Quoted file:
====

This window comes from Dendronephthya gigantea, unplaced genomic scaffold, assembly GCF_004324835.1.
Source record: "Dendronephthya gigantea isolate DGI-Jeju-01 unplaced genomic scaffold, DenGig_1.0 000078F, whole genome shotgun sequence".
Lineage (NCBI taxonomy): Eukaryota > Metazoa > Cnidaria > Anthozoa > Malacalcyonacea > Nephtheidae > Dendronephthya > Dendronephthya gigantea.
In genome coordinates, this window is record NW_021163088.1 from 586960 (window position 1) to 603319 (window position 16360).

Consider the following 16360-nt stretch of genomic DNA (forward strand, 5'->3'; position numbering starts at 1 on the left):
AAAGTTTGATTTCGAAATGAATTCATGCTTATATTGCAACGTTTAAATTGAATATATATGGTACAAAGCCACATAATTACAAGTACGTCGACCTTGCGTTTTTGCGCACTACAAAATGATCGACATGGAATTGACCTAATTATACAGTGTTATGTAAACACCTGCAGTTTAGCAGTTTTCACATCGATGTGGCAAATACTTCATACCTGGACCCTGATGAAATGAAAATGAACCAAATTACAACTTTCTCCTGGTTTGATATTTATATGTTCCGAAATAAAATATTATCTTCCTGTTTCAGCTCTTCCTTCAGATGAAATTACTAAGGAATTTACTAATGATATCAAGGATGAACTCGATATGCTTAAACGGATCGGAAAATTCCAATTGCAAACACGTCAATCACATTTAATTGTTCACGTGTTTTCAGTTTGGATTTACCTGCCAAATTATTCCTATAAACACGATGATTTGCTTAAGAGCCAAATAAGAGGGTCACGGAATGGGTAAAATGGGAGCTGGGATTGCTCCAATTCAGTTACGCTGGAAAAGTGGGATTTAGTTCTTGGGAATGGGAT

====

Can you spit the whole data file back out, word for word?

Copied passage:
This window comes from Dendronephthya gigantea, unplaced genomic scaffold, assembly GCF_004324835.1.
Source record: "Dendronephthya gigantea isolate DGI-Jeju-01 unplaced genomic scaffold, DenGig_1.0 000078F, whole genome shotgun sequence".
Lineage (NCBI taxonomy): Eukaryota > Metazoa > Cnidaria > Anthozoa > Malacalcyonacea > Nephtheidae > Dendronephthya > Dendronephthya gigantea.
In genome coordinates, this window is record NW_021163088.1 from 586960 (window position 1) to 603319 (window position 16360).

Consider the following 16360-nt stretch of genomic DNA (forward strand, 5'->3'; position numbering starts at 1 on the left):
AAAGTTTGATTTCGAAATGAATTCATGCTTATATTGCAACGTTTAAATTGAATATATATGGTACAAAGCCACATAATTACAAGTACGTCGACCTTGCGTTTTTGCGCACTACAAAATGATCGACATGGAATTGACCTAATTATACAGTGTTATGTAAACACCTGCAGTTTAGCAGTTTTCACATCGATGTGGCAAATACTTCATACCTGGACCCTGATGAAATGAAAATGAACCAAATTACAACTTTCTCCTGGTTTGATATTTATATGTTCCGAAATAAAATATTATCTTCCTGTTTCAGCTCTTCCTTCAGATGAAATTACTAAGGAATTTACTAATGATATCAAGGATGAACTCGATATGCTTAAACGGATCGGAAAATTCCAATTGCAAACACGTCAATCACATTTAATTGTTCACGTGTTTTCAGTTTGGATTTACCTGCCAAATTATTCCTATAAACACGATGATTTGCTTAAGAGCCAAATAAGAGGGTCACGGAATGGGTAAAATGGGAGCTGGGATTGCTCCAATTCAGTTACGCTGGAAAAGTGGGATTTAGTTCTTGGGAATGGGAT